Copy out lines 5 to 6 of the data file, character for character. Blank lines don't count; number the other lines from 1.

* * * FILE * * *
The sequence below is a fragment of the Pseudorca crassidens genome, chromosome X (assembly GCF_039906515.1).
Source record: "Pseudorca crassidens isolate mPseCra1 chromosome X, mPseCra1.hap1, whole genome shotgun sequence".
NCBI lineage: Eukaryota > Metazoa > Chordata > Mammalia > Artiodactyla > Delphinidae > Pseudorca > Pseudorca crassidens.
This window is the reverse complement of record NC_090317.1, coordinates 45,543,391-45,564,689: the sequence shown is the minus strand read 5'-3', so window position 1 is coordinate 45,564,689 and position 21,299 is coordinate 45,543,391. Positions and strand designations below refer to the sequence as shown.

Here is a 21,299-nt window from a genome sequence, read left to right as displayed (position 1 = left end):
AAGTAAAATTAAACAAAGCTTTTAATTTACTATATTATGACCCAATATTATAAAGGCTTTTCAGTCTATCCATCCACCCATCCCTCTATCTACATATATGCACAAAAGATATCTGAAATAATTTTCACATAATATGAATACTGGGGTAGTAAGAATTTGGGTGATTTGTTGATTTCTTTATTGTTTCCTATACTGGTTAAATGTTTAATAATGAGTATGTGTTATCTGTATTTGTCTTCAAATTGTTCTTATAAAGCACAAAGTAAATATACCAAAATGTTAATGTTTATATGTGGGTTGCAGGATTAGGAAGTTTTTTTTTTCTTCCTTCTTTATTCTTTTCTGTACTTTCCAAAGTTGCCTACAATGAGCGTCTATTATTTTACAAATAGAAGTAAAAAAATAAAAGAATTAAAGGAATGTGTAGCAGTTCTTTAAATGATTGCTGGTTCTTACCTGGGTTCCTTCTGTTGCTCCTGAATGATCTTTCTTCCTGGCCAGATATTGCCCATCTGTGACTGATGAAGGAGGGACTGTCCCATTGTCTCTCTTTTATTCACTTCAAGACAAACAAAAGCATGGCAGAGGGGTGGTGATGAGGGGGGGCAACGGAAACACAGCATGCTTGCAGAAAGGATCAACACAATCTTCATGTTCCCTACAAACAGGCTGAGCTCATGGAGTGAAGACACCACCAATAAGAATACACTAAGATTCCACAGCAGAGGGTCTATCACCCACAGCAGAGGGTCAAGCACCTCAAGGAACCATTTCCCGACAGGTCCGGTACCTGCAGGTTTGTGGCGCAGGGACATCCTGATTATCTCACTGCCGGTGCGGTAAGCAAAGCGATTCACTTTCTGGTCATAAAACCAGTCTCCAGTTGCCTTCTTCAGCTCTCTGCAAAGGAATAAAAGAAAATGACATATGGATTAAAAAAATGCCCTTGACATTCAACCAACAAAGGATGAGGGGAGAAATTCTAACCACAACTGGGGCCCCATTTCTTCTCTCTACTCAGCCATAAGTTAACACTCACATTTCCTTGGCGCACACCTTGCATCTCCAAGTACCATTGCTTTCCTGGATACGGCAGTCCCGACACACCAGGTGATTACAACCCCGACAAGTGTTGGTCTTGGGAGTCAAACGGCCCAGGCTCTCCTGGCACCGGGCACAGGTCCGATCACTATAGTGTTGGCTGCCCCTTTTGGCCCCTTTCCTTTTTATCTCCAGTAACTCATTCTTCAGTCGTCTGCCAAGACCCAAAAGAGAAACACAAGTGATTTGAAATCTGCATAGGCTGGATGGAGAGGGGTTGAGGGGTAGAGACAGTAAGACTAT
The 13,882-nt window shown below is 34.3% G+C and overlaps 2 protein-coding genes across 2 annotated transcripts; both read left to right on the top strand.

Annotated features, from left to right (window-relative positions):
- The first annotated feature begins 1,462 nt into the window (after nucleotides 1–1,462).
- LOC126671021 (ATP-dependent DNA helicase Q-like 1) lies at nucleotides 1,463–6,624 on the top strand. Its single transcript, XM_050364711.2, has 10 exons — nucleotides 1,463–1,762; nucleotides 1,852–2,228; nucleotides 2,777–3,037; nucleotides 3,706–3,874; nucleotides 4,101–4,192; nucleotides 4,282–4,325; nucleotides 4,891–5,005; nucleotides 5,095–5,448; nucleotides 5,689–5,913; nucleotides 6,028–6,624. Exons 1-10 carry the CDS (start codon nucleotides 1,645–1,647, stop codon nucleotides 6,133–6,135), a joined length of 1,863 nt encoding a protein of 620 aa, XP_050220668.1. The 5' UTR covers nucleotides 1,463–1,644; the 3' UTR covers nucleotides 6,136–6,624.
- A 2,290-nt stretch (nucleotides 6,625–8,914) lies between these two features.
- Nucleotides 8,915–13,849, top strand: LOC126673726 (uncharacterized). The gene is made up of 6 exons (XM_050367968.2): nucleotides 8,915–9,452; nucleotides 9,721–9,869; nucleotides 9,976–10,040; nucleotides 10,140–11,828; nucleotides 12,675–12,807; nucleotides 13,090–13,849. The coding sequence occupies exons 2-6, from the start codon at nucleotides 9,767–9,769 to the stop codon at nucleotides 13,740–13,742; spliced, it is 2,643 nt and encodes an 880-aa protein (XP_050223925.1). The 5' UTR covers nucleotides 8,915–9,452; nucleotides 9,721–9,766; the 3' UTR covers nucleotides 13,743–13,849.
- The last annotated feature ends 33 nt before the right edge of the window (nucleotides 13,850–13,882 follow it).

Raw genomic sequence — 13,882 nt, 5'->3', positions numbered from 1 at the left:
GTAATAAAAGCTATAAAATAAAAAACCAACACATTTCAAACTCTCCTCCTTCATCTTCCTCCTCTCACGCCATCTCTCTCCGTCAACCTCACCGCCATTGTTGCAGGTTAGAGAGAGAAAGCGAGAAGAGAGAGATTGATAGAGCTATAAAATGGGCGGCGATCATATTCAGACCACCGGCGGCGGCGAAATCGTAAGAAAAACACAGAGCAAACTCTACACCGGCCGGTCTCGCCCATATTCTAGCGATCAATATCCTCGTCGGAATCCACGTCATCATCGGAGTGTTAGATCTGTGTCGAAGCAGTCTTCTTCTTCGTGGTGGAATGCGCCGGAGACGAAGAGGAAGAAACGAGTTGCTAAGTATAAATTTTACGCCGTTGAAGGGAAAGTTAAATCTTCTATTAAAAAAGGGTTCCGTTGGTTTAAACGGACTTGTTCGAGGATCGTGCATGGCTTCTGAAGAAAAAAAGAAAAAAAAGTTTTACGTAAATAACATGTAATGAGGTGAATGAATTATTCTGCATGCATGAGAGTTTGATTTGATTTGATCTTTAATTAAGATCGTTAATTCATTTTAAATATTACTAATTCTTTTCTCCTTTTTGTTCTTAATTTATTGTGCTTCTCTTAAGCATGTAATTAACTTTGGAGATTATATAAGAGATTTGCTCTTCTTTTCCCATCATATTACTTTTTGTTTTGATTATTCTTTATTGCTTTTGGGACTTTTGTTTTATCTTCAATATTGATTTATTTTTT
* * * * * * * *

Here is a 21,299-nt window from a genome sequence, read left to right as displayed (position 1 = left end):
AAGTAAAATTAAACAAAGCTTTTAATTTACTATATTATGACCCAATATTATAAAGGCTTTTCAGTCTATCCATCCACCCATCCCTCTATCTACATATATGCACAAAAGATATCTGAAATAATTTTCACATAATATGAATACTGGGGTAGTAAGAATTTGGGTGATTTGTTGATTTCTTTATTGTTTCCTATACTGGTTAAATGTTTAATAATGAGTATGTGTTATCTGTATTTGTCTTCAAATTGTTCTTATAAAGCACAAAGTAAATATACCAAAATGTTAATGTTTATATGTGGGTTGCAGGATTAGGAAGTTTTTTTTTTCTTCCTTCTTTATTCTTTTCTGTACTTTCCAAAGTTGCCTACAATGAGCGTCTATTATTTTACAAATAGAAGTAAAAAAATAAAAGAATTAAAGGAATGTGTAGCAGTTCTTTAAATGATTGCTGGTTCTTACCTGGGTTCCTTCTGTTGCTCCTGAATGATCTTTCTTCCTGGCCAGATATTGCCCATCTGTGACTGATGAAGGAGGGACTGTCCCATTGTCTCTCTTTTATTCACTTCAAGACAAACAAAAGCATGGCAGAGGGGTGGTGATGAGGGGGGGCAACGGAAACACAGCATGCTTGCAGAAAGGATCAACACAATCTTCATGTTCCCTACAAACAGGCTGAGCTCATGGAGTGAAGACACCACCAATAAGAATACACTAAGATTCCACAGCAGAGGGTCTATCACCCACAGCAGAGGGTCAAGCACCTCAAGGAACCATTTCCCGACAGGTCCGGTACCTGCAGGTTTGTGGCGCAGGGACATCCTGATTATCTCACTGCCGGTGCGGTAAGCAAAGCGATTCACTTTCTGGTCATAAAACCAGTCTCCAGTTGCCTTCTTCAGCTCTCTGCAAAGGAATAAAAGAAAATGACATATGGATTAAAAAAATGCCCTTGACATTCAACCAACAAAGGATGAGGGGAGAAATTCTAACCACAACTGGGGCCCCATTTCTTCTCTCTACTCAGCCATAAGTTAACACTCACATTTCCTTGGCGCACACCTTGCATCTCCAAGTACCATTGCTTTCCTGGATACGGCAGTCCCGACACACCAGGTGATTACAACCCCGACAAGTGTTGGTCTTGGGAGTCAAACGGCCCAGGCTCTCCTGGCACCGGGCACAGGTCCGATCACTATAGTGTTGGCTGCCCCTTTTGGCCCCTTTCCTTTTTATCTCCAGTAACTCATTCTTCAGTCGTCTGCCAAGACCCAAAAGAGAAACACAAGTGATTTGAAATCTGCATAGGCTGGATGGAGAGGGGTTGAGGGGTAGAGACAGTAAGACTAT